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chicago 2018

Demonstrators react to the verdict in the murder trial of former Chicago police officer Jason Van Dyke along Chicago's Michigan Avenue on October 5, 2018. (Photo: Joshua Lott/Getty Images)

'A Dereliction of Duty': No Federal Charges for Chicago Cop Who Murdered Laquan McDonald

"If you believe Black lives matter, now is the time to prove it and call on Attorney General Merrick Garland and the Justice Department to do their jobs and bring federal charges against Van Dyke."

Jessica Corbett

Less than three months after Jason Van Dyke was released from prison, U.S. Attorney John Lausch's office announced Monday that the former Chicago police officer who murdered 17-year-old Laquan McDonald while on the job in October 2014 will not face federal charges.

"A white officer shooting 16 bullets into the body of a 17-year-old Black child—and then reloading his gun with more—warrants federal charges."

In apparent contrast to claims in Lausch's lengthy statement, McDonald's aunt, Tanisha Hunter, denied that she, his mother, or his grandmother had been in contact with the office and told a Chicago Sun-Times reporter that she was not previously aware of the decision.

"We were not aware of any of that. I just talked to my sister, and she didn't say anything about it," Hunter said. "I'm upset. That's all I can say. How could they say that? We're the ones who should make that decision, not someone else. We're talking about his momma, his grandma. That's crazy."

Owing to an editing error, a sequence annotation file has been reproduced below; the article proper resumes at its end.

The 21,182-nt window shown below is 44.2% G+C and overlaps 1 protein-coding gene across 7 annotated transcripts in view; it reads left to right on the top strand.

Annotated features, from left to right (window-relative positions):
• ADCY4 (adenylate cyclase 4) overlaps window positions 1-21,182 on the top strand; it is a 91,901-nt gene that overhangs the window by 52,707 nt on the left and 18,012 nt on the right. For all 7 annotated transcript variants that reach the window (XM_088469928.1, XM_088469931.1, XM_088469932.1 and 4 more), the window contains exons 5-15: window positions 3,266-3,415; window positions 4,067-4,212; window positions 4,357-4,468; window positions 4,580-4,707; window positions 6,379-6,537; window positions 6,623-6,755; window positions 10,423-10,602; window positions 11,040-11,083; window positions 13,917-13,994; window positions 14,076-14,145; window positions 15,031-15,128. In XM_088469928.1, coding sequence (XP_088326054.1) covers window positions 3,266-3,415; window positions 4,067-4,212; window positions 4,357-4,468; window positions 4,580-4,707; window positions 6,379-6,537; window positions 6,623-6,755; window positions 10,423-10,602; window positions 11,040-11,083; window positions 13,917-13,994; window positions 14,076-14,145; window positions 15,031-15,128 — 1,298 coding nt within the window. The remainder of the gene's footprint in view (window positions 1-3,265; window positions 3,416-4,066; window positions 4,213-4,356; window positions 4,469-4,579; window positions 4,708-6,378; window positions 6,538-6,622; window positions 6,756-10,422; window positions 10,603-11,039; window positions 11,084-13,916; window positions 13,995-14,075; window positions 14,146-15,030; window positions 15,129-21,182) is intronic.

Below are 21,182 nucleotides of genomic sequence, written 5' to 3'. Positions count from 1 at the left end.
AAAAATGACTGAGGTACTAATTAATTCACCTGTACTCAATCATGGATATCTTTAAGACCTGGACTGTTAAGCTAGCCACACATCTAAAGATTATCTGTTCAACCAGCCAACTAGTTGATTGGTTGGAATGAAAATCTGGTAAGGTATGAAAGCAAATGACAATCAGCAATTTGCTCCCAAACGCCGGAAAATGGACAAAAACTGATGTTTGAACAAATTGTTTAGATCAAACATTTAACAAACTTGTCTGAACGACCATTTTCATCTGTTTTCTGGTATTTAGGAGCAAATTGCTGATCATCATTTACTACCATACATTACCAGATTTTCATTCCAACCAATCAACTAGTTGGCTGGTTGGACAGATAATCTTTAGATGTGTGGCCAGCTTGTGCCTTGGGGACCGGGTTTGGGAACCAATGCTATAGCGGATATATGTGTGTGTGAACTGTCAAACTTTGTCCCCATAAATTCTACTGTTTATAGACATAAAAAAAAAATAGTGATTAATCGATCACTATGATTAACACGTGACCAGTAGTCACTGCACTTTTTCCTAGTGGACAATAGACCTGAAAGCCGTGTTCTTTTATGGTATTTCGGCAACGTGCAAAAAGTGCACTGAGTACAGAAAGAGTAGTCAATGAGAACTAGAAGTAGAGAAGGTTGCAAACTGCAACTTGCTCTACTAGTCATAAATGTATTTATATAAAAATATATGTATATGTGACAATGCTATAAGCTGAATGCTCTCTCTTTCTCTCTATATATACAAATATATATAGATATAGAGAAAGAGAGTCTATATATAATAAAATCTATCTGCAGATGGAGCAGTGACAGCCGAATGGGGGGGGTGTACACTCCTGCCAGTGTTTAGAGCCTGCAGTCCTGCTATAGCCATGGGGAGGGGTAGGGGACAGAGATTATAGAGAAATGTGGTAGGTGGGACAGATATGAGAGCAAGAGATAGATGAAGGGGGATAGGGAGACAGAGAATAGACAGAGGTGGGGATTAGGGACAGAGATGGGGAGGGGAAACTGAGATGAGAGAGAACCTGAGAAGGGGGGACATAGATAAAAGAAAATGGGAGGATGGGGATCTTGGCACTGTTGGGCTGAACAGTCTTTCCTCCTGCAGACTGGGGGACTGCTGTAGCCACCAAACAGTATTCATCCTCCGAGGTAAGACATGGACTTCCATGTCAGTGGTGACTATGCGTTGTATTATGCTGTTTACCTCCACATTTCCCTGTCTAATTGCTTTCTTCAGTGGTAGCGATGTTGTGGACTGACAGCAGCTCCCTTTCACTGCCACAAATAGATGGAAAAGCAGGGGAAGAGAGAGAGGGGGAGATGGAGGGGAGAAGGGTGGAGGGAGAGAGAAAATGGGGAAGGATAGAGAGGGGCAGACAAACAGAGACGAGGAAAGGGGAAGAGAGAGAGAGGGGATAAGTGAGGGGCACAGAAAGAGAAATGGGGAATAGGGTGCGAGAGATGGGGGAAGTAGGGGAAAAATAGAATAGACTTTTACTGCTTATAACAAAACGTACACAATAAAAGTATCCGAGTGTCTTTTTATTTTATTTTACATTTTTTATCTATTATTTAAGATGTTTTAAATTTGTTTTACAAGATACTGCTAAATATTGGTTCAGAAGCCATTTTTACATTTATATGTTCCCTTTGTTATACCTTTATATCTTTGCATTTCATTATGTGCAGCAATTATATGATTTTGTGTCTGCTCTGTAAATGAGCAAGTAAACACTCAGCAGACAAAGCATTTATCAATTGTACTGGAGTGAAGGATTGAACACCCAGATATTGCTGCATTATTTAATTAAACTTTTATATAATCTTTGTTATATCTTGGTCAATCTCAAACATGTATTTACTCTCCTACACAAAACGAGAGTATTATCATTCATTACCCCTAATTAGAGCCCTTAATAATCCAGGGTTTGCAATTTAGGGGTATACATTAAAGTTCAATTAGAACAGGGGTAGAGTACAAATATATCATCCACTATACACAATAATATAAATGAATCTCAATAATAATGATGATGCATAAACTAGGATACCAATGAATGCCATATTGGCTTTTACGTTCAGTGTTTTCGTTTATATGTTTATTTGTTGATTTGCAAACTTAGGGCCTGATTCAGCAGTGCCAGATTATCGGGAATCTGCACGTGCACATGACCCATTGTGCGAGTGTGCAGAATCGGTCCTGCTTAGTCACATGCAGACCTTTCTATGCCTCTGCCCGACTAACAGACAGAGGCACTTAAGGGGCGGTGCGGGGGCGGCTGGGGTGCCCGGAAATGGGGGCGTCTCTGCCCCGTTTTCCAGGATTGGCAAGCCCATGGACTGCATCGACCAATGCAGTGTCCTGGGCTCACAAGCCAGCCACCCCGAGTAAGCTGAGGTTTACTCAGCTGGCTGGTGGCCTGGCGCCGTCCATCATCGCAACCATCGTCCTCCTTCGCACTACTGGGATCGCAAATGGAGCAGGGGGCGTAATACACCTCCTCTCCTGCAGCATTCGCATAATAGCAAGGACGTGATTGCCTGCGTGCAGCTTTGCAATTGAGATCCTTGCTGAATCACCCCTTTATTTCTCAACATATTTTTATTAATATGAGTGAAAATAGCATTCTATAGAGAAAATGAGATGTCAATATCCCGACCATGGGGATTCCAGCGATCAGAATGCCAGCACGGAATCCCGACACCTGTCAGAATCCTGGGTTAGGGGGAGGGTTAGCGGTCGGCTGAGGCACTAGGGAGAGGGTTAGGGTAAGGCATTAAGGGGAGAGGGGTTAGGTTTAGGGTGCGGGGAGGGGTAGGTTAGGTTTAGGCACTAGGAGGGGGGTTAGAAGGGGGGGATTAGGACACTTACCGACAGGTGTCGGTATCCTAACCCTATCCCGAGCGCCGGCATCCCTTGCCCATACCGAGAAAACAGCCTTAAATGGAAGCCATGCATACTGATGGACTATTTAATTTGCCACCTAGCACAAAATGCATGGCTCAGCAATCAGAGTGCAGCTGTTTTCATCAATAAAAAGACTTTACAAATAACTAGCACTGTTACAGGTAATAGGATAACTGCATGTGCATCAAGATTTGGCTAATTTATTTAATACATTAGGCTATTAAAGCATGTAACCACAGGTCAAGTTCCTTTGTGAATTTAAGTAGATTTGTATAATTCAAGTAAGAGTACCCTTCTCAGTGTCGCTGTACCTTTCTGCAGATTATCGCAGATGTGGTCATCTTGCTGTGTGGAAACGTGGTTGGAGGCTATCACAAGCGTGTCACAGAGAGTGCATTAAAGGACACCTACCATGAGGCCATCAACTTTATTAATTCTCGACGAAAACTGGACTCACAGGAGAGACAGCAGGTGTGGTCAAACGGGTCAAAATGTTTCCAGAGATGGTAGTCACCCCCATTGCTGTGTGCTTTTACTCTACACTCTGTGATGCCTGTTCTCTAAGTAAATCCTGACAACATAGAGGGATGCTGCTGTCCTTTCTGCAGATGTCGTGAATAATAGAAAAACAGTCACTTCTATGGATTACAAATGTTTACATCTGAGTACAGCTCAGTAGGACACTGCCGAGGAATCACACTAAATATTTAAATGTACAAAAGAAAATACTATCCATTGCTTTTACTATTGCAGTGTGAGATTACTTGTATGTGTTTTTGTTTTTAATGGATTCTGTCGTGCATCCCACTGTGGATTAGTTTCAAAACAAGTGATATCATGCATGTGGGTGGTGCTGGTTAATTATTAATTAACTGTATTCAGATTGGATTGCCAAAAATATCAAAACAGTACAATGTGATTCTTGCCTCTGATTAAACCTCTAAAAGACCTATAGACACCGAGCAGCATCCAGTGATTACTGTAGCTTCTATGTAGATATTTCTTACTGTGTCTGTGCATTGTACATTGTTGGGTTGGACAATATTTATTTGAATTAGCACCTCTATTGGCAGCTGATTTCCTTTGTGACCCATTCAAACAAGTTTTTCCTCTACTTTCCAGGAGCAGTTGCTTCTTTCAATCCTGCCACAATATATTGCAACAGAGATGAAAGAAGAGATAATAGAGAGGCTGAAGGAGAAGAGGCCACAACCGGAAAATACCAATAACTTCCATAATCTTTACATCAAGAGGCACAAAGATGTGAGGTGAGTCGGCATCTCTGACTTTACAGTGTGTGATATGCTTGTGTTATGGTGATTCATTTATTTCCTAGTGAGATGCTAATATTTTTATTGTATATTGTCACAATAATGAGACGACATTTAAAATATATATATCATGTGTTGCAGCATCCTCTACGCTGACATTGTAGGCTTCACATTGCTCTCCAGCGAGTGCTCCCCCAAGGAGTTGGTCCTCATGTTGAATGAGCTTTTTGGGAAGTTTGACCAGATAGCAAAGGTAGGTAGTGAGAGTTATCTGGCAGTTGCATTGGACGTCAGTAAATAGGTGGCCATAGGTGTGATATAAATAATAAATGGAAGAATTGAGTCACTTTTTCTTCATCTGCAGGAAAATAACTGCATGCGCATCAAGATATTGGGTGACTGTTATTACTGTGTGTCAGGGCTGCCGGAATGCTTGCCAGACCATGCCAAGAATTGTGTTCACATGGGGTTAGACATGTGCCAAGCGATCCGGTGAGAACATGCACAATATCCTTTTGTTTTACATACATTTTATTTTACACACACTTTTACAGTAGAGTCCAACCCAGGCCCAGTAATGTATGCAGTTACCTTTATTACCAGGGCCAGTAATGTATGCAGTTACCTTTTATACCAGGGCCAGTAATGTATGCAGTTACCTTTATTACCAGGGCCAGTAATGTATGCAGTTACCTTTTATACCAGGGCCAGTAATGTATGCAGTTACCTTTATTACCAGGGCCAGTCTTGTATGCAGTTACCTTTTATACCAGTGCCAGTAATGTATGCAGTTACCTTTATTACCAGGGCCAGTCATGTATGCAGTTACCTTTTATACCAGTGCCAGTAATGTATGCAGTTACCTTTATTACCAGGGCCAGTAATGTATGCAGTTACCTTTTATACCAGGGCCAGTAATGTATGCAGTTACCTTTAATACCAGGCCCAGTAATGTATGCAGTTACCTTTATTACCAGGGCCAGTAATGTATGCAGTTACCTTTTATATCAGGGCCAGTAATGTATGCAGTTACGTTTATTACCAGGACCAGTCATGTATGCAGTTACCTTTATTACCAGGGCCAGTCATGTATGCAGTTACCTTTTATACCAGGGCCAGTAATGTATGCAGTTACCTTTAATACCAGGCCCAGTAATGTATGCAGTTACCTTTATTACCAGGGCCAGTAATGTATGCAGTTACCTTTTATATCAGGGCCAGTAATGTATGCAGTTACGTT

In October 2018, a jury in Cook County, Illinois found Van Dyke—who is white—guilty of second-degree murder and 16 counts of aggravated battery for killing the Black teenager. Van Dyke was sentenced to six years and nine months in prison but he was released early in February, which renewed calls for federal civil rights charges.

Kina Collins—a gun violence prevention activist who is now running as a Democrat to represent Illinois' 7th Congressional District, which includes part of Chicago—has repeatedly spoken out about McDonald's murder as well as Van Dyke's resulting conviction and early release. Responding to the latest development in a statement Monday, she declared: "This is disgusting. It is a dereliction of duty from the U.S. attorney and the federal government he represents. It is a slap in the face to Black Chicagoans and all Americans."

"For years, the Black community here in Chicago has protested and cried out for accountability. And for months, we have pleaded with our broken system to bring federal charges against Van Dyke—the same charges that Derek Chauvin pleaded guilty to in December," she noted, referencing the Minneapolis officer who killed George Floyd in May 2020. "We've even gotten arrested while trying to ensure that this message gets across."

"Once again, our words have been ignored. And once again, our nation's criminal justice system is proving to be more criminal and less just. It's once again telling Black Chicagoans that our lives—and our deaths—do not matter," Collins charged. "So let me say this to U.S. Attorney John Lausch, because he clearly doesn't understand: Sixteen bullets into Laquan's body is a clear-cut violation of his civil rights. A white officer shooting 16 bullets into the body of a 17-year-old Black child—and then reloading his gun with more—warrants federal charges. End of discussion."